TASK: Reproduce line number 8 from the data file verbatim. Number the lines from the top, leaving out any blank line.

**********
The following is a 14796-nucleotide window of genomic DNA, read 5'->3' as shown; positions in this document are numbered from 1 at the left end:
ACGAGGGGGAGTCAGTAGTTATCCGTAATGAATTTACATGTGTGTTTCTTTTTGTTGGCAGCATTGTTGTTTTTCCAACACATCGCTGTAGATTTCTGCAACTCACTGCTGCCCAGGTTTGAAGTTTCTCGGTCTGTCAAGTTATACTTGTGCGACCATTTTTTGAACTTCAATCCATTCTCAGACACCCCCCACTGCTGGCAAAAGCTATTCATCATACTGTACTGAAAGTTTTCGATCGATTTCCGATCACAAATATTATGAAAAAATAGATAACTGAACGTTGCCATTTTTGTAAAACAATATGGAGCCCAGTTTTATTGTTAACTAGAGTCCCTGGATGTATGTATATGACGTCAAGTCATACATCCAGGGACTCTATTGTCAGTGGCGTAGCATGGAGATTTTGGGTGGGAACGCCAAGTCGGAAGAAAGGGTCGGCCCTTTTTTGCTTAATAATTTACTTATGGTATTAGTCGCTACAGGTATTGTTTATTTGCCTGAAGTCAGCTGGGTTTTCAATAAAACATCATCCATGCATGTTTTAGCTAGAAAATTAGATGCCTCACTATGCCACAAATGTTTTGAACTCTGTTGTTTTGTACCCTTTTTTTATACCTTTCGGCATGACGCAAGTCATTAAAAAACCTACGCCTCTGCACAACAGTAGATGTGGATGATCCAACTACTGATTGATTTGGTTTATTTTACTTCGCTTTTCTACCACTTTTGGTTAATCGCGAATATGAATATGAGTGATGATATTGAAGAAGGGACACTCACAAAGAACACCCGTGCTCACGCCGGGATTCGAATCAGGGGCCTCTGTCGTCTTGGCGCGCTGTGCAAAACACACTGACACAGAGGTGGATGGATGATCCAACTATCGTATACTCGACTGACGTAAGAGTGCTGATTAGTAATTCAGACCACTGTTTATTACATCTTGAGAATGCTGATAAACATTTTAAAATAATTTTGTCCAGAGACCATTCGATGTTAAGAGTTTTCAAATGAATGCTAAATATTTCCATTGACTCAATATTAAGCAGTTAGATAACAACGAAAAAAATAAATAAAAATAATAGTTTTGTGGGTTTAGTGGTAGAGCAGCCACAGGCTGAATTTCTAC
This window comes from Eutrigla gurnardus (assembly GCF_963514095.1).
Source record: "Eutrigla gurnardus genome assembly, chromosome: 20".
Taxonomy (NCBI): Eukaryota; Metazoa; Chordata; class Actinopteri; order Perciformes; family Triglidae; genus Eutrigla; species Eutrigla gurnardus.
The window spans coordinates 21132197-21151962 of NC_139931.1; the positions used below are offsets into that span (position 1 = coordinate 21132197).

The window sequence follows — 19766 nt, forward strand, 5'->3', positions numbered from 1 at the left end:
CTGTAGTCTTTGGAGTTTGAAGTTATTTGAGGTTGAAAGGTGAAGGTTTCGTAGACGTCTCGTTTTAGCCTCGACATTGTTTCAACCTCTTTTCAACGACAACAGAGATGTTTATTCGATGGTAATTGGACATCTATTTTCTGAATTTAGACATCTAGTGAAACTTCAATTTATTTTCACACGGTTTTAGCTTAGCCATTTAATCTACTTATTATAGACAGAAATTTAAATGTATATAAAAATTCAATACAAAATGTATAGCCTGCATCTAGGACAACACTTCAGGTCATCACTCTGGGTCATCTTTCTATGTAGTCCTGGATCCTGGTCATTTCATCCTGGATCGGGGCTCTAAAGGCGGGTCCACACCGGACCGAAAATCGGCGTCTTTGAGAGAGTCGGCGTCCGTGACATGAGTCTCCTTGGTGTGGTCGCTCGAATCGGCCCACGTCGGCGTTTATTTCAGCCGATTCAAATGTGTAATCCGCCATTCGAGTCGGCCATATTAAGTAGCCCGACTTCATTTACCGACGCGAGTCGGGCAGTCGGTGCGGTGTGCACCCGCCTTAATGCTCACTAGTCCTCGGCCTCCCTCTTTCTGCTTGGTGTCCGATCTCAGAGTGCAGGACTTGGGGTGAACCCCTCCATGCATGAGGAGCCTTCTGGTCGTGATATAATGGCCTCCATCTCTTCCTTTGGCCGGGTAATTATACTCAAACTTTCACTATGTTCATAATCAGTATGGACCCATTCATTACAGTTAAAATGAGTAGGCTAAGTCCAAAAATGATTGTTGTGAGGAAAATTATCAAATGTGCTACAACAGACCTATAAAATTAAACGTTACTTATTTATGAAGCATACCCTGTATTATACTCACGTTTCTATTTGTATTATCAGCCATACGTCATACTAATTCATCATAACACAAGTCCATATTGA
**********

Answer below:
CTGTAGTCTTTGGAGTTTGAAGTTATTTGAGGTTGAAAGGTGAAGGTTTCGTAGACGTCTCGTTTTAGCCTCGACATTGTTTCAACCTCTTTTCAACGACAACAGAGATGTTTATTCGATGGTAATTGGACATCTATTTTCTGAATTTAGACATCTAGTGAAACTTCAATTTATTTTCACACGGTTTTAGCTTAGCCATTTAATCTACTTATTATAGACAGAAATTTAAATGTATATAAAAATTCAATACAAAATGTATAGCCTGCATCTAGGACAACACTTCAGGTCATCACTCTGGGTCATCTTTCTATGTAGTCCTGGATCCTGGTCATTTCATCCTGGATCGGGGCTCTAAAGGCGGGTCCACACCGGACCGAAAATCGGCGTCTTTGAGAGAGTCGGCGTCCGTGACATGAGTCTCCTTGGTGTGGTCGCTCGAATCGGCCCACGTCGGCGTTTATTTCAGCCGATTCAAATGTGTAATCCGCCATTCGAGTCGGCCATATTAAGTAGCCCGACTTCATTTACCGACGCGAGTCGGGCAGTCGGTGCGGTGTGCACCCGCCTTAATGCTCACTAGTCCTCGGCCTCCCTCTTTCTGCTTGGTGTCCGATCTCAGAGTGCAGGACTTGGGGTGAACCCCTCCATGCATGAGGAGCCTTCTGGTCGTGATATAATGGCCTCCATCTCTTCCTTTGGCCGGGTAATTATACTCAAACTTTCACTATGTTCATAATCAGTATGGACCCATTCATTACAGTTAAAATGAGTAGGCTAAGTCCAAAAATGATTGTTGTGAGGAAAATTATCAAATGTGCTACAACAGACCTATAAAATTAAACGTTACTTATTTATGAAGCATACCCTGTATTATACTCACGTTTCTATTTGTATTATCAGCCATACGTCATACTAATTCATCATAACACAAGTCCATATTGA